This isn’t the first time I’ve written about my relationship with professional wrestling and my battle with pancreatic cancer, but this is a piece I’ve written and re-written more times than Cena’s kicked out at two. After watching her tag-team partner, Joey Ryan’s tear-inducing farewell after their final match together, I scrapped everything I’ve written before and decided instead to write Candice a fan letter…but leaving it open for the world to see.
First things first, congratulations on signing with the WWE. Although we live in a time where professional wrestlers can rule the world without ever stepping foot inside of the performance center, it warms my heart to know that I’ll be able to see you on TV every week, and that you’ll be able to spend more time with your husband now that you’re working for the same company.
I’m writing to you from a very personal, and very vulnerable place, so I’m apologizing in advance if this is a bit much. As someone who works in the film industry, I try to avoid falling into celebrity worship, but you’ve made a sincere and literal life-changing impact on me and I felt compelled to write a little more than just my usual “Candice LeRae saved my life” tweet that you may have seen floating online from time to time.
In 2013, I was diagnosed with a rare form of pancreatic cancer and was told there was a 4% chance of survival. I had recently moved to Cleveland less than six months previously and really hadn’t found my tribe, so to speak. For all intents and purposes, I was in a city that was still alien to me, and I was given a death sentence. I underwent an invasive and dangerous surgery in which they removed half of my pancreas, my entire spleen, 22 lymph nodes, and a tumor the size of a tennis ball. I lived in a hospital for longer than any human should ever have to, and there was still no guarantee that I was going to survive.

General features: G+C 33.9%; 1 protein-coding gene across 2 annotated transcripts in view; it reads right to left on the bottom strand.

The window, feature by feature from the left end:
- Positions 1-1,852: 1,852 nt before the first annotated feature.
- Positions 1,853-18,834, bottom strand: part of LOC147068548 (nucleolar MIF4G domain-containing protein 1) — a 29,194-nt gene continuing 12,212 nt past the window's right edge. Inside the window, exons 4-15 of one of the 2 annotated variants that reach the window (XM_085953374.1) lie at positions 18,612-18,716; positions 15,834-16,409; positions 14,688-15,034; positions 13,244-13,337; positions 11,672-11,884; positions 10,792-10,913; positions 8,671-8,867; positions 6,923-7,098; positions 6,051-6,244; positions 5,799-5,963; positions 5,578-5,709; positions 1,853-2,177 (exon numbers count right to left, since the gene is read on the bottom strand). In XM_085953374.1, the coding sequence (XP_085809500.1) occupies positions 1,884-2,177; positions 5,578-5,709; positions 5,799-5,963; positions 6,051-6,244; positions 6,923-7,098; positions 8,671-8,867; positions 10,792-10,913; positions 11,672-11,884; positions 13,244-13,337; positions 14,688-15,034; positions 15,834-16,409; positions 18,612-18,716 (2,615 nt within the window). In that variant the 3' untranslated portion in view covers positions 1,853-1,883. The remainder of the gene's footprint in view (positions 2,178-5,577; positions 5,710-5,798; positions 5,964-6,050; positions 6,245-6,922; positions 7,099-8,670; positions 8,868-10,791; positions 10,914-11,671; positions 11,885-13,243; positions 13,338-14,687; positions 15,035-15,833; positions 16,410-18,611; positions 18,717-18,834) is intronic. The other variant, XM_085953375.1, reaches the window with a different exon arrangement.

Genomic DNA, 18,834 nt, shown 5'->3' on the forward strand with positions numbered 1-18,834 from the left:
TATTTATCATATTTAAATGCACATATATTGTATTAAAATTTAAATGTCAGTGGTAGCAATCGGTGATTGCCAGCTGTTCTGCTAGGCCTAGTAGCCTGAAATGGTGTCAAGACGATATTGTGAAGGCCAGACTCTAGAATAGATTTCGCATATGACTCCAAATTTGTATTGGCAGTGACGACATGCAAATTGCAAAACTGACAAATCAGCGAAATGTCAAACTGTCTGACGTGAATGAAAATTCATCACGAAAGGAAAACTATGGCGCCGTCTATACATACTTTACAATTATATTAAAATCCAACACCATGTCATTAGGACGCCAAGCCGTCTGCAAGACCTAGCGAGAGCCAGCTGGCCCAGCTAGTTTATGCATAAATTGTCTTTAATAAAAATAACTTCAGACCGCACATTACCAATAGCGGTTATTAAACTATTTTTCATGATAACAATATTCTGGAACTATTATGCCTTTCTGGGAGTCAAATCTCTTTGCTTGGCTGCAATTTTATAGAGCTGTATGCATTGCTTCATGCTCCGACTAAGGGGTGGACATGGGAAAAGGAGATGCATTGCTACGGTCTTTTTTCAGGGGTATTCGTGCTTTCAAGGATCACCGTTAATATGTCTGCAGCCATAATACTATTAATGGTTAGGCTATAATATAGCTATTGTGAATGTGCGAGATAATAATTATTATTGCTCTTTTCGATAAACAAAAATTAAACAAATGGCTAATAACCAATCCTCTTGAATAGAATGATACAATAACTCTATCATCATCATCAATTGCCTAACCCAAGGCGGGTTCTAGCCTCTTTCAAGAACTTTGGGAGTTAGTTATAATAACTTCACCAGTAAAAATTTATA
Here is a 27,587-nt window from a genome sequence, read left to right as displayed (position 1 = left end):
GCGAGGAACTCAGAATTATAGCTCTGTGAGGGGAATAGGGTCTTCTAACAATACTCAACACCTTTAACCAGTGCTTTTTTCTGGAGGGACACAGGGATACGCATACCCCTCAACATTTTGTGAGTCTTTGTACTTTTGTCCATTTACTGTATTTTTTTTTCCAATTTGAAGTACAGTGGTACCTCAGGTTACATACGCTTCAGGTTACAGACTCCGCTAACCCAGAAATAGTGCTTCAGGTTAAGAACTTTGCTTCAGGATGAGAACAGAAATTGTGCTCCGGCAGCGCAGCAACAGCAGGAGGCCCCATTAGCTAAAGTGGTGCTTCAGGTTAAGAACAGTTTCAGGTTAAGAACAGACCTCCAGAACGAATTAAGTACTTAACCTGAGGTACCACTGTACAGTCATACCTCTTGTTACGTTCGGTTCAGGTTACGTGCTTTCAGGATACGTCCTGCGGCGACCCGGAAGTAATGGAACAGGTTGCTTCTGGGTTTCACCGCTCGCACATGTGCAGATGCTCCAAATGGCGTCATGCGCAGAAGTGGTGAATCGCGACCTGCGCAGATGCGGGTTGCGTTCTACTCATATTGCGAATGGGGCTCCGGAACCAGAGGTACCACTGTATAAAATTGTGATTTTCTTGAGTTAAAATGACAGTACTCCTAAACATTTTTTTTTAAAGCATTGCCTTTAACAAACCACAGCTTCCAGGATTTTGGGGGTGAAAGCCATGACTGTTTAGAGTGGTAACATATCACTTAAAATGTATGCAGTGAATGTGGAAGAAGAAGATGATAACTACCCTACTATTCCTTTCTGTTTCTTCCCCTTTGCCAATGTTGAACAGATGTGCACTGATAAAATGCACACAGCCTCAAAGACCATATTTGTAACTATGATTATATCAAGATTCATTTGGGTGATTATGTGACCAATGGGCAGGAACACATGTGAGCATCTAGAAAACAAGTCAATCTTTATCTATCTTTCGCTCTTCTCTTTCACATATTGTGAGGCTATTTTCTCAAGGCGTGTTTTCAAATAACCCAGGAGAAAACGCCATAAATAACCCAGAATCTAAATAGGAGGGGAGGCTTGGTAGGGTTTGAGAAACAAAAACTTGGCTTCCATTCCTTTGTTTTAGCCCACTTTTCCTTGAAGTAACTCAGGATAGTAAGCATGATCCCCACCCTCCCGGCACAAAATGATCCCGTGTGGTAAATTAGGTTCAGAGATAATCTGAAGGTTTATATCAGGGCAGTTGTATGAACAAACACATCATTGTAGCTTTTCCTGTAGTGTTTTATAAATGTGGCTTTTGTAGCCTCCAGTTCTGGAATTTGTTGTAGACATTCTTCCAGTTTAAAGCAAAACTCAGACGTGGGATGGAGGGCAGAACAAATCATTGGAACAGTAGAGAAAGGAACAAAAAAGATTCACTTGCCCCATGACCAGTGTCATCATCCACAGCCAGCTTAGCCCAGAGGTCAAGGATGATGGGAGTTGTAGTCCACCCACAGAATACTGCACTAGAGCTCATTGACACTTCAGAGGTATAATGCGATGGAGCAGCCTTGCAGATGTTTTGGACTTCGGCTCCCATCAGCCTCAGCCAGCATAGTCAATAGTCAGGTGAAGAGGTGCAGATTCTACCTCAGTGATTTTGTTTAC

When I was finally allowed to go home, I was probably at the lowest point of my entire life. I had said farewell to my career as a world champion competitive baton twirler and tried to desperately accept my “new normal.” Shortly after I began recovery, they uncovered dangerous fluid collections and organs that weren’t doing what they were supposed to do. I was frequently experiencing pancreantitis (which, let me tell you, is 100% more excruciating than cancer), and all I wanted to do was give in to the disease and let it wash over me so the pain would stop and I could finally feel at peace.